My goal was to have the shed under roof before the rain forecasted for end of week.  Thanks to Covid-19 I’m tackling this project solo.  I ordered most of my materials from Lowe’s and paid for their delivery.  It took 10 days to get it and even though they sent me an email stating it would be delivered on Monday, April 20 between 8a-8p if I had not called to get a shorter window I would not have gotten the items at all.  Apparently there was a breakdown between the online order system and delivering store, Ridge Avenue Lowe’s.  They got that fixed and gave me a window between 11a and 3p.  They arrived close to 3 and failed to deliver the full order.  Missing were all the trim pieces, so at least that didn’t stop me  from getting underway.  I’ve had the worst luck with the Ridge Avenue home improvement stores (Lowe’s and Home Depot).  I asked for a refund on the missing items and will pick up from Home Depot Western Hills where I’ve had great experiences.

I decided to use pressure treated 2x4x8s for the floor joist.  This was not spelled out in the plans, but I thought given they are located near ground that would extend life of shed floor.  I actually picked these up over the weekend from Home Depot, along with the 4’x8′ OSB board needed for the roof, which I had them cut to size.  I knew I would struggle cutting a board that size by myself and it wouldn’t fit in my car uncut.

The floor called for seven boards 45″.  I set the fence on my miter table to that length, which allowed me to measure once to cut .

I don’t remember what I was working on, but I shot a 16 gauge nail into my knuckle (not deep, fortunately) while holding two pieces of wood to form a corner.  To prevent that from happening again I bought two Bessey angle clamps. I hadn’t used them in over a year, but they were very handy for this project.  Making sure my floor is square is key and I was spot on, corner to corner, an early victory.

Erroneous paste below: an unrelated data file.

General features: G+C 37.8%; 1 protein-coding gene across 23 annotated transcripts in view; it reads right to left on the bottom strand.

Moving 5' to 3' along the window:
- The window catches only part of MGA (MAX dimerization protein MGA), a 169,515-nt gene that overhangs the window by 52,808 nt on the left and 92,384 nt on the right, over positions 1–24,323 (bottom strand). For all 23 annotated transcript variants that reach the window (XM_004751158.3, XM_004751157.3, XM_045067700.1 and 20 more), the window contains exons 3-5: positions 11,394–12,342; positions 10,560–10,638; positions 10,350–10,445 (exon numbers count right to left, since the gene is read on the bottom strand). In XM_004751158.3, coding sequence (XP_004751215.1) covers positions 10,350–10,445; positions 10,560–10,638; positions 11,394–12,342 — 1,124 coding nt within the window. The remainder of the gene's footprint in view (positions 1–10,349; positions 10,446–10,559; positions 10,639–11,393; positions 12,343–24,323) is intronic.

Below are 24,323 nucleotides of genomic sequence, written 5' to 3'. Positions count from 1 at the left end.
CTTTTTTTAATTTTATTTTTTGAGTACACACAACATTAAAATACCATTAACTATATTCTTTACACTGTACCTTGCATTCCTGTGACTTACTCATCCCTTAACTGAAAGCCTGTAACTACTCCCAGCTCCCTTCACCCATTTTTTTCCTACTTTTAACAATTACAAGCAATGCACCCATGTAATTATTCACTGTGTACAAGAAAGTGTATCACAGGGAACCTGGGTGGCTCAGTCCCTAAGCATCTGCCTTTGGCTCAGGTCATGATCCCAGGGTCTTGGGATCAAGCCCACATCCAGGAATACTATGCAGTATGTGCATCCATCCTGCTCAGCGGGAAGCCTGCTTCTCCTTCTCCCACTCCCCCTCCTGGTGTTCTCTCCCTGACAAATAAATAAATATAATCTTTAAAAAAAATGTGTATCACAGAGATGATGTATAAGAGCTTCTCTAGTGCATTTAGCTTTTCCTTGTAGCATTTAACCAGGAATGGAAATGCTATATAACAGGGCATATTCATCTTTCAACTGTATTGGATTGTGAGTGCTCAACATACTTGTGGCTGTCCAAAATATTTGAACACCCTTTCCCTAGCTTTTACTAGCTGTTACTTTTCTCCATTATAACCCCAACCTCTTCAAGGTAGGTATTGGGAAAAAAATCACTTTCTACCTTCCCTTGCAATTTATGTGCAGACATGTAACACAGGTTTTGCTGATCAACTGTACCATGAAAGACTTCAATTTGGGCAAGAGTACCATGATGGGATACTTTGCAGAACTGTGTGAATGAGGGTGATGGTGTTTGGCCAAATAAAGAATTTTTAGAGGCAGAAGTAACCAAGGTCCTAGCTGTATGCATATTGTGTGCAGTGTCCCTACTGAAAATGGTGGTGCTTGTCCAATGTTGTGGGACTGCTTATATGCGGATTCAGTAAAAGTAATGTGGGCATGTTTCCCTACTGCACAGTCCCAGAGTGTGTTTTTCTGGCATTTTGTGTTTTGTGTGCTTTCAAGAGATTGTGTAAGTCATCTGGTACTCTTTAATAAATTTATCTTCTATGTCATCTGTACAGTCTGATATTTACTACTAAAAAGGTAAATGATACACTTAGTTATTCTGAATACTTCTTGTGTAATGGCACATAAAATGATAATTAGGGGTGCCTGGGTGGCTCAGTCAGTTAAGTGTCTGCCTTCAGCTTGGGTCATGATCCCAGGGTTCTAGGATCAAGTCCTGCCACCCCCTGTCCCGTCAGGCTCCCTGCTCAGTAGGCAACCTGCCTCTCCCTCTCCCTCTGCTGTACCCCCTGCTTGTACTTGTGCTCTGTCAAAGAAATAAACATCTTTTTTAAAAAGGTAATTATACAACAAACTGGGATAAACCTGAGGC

I also decided to strap the floor with pressure treated 2x6s (3), so that I could set the shed on three, pressure treated 4x4s beams.  I ordered a 12′ and cut it to size.  This was a complete departure from the plans, but I did that to aid in my ability to move it.  I nailed the 2x6s to the 2×4 frame, but used SDS Heavy-Duty Connector screws, 1/4 x 3″, that I had leftover from when the City made me strap floor joist that had been cut for the original cast iron pipes to bolt the beams to the floor, nine total.   I also departed from the plans and doubled up the floor panel, only because for two years I’ve had this piece of 4×8, 1/2″ OSB board that my cousin Terry gave me, but never could put to use.  I wanted it gone, so doubled the floor.  All of this work was done in about four hours, floor done day 1.

Day 2 was all about the walls.  Definitely probably a two-person job, but thanks to some clamps I was able to get them up by myself.

This was the easy part.  Next on tap are the roof rafters, which means mastering the bird’s mouth cut, something I’ve never done.  I don’t have a tool to measure degrees, although degree markings are on a carpenter’s square which I do have.  I just don’t know how to do it.  At this point the 20200421_202413plans are working well, easy to follow, but they could have taken a lesson out of the Marion Kent How To Create a Material’s List text book.  When my father gave me my material list for our framing projects in the house I had to get various lengths.  He maximized cuts from boards, so material waste was minimal.  Plans Design listed all 8′ lengths for the 2x4s.  Massive waste is occurring.  I actually plan to return my roof joist 8’ers and buy 10’ers for the as I could get two from one board.  Home Depot would cut them in half for me, need 57″, so easy to get home.

4 x 8 Storage Shed Build

3I finally sold my mother’s china cabinet, the last item forcing me to keep a storage locker.  I had hoped the garage would have been built by now, so since it is still several months from completion I’m building a lean shed that can hold my lawn mower, snow thrower, and garden tools.  I found the plans on Ebay from a company called Plans Design.

I’d really like to have chickens one day, so this particular design is similar to a chicken coup plan they also have.  I’m hoping I can convert this when the need for storage is over.  I’ll have about $500 in materials (what I spent moving dirt unnecessarily), but plastic sheds in this size at Home Depot or Lowe’s run about that much.  Wood construction sheds, like I’ll be doing, are upwards of $1000.  I do fantasize about building a tiny house, so this is my first dip of my big toe in that water.  Wish me luck!